What happened

Shares of ANGI Homeservices (NASDAQ:ANGI) were climbing today after the home-services marketplace topped bottom-line estimates in its first-quarter results and expressed optimism about the recovery. Management said Americans were beginning to spend on home improvement again after a sharp decline when the pandemic first started.

The stock was up 9.4% as of 12:23 p.m. EDT.

A plumber working on a pipe under a sink

Image source: Getty Images.

So what

ANGI said revenue rose 13% in the quarter to $343.6 million as growth in January and February was up 19% and 21%, respectively, but then decelerated to just 1% in March as shutdowns rolled through the country. That result was short of estimates of $348.2 million. Adjusted EBITDA slipped 7% to $34.4 million as its European business was hit especially hard, and the company posted a loss of $0.02 per share compared to a $0.02 per-share profit, but the loss was still a penny better than estimates.  

Headwinds persisted into April with sales down 2% last month, but CEO Brandon Ridenour said that sales were trending positive by the end of the month in all of its categories except for indoor discretionary services, such as cleaning, which he attributed to fears about COVID-19. As lockdown orders lift, Ridenour was optimistic that demand for home services would continue to recover.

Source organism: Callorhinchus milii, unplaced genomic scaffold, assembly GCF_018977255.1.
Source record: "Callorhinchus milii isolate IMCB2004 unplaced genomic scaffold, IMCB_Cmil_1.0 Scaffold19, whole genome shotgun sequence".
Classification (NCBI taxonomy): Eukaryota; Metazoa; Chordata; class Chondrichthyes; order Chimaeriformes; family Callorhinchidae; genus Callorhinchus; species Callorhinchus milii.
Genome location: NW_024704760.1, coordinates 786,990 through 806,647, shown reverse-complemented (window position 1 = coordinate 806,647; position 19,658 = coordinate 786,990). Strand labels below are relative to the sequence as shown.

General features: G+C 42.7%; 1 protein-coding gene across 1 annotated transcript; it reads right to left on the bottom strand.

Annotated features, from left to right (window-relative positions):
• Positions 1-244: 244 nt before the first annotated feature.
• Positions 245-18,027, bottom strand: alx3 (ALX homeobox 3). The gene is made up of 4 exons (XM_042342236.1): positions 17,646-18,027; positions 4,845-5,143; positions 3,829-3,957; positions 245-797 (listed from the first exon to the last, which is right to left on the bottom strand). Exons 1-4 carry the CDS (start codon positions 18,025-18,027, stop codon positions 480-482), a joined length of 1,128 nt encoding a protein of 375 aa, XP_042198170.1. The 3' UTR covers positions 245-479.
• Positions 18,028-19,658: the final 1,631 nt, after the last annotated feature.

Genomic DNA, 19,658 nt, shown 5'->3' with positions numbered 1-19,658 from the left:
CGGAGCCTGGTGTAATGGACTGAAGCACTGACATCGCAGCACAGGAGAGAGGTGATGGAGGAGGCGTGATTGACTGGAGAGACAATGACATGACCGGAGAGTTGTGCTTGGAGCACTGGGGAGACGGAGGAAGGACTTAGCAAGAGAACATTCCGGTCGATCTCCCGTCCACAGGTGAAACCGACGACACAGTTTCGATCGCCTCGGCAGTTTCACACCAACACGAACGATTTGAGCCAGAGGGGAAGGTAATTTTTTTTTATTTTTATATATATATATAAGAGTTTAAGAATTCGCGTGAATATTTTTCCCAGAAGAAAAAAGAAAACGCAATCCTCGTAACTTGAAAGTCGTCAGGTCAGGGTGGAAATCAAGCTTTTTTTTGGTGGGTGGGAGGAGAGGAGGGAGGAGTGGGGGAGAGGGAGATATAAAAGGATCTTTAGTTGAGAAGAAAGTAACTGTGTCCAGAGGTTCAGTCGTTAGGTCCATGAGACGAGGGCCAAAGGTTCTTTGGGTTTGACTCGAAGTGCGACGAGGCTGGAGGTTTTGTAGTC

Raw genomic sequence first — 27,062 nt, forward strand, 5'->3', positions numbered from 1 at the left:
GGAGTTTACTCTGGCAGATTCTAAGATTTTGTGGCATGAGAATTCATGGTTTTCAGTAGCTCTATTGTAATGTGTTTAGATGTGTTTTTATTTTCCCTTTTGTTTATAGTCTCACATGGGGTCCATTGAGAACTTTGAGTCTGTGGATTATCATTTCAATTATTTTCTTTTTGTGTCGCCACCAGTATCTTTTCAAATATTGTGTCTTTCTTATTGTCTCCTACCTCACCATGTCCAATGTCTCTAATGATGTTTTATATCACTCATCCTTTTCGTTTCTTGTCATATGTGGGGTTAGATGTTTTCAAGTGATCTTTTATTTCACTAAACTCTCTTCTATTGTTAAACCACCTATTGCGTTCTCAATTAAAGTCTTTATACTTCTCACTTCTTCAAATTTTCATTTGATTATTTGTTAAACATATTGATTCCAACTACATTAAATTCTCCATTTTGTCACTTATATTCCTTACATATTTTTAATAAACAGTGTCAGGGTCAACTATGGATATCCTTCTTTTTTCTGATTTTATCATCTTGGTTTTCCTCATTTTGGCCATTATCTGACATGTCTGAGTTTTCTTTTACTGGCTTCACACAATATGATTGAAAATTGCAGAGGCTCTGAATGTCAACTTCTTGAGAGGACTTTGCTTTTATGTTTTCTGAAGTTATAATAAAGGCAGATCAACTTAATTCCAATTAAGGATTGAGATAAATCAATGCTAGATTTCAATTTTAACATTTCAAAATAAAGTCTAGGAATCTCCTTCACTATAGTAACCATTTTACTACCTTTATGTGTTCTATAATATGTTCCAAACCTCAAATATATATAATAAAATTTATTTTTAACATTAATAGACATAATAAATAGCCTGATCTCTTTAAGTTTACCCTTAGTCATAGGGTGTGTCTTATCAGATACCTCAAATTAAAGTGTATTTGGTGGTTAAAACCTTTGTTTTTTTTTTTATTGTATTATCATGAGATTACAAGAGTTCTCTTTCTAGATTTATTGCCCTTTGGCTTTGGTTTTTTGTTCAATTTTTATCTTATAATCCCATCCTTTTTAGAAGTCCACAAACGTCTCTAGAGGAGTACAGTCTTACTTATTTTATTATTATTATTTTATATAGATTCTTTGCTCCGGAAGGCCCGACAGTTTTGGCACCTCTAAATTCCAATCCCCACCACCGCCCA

Now what

Historically, ANGI Homeservices has had a shortage of service providers on its platform, but the shock of the pandemic led to a surge in engagement from service providers. This includes provider growth on both its marketplace business (5% growth) led by HomeAdvisor, and its advertising business, consisting of Angie's List, which grew 4%. That increase in interest should help the business as demand recovers.

The company has pulled back on marketing and other costs and is being mindful on spending given the uncertainty in the market, but the recovery in recent weeks and its strength with service providers seems to have reassured investors that the company can get past the crisis.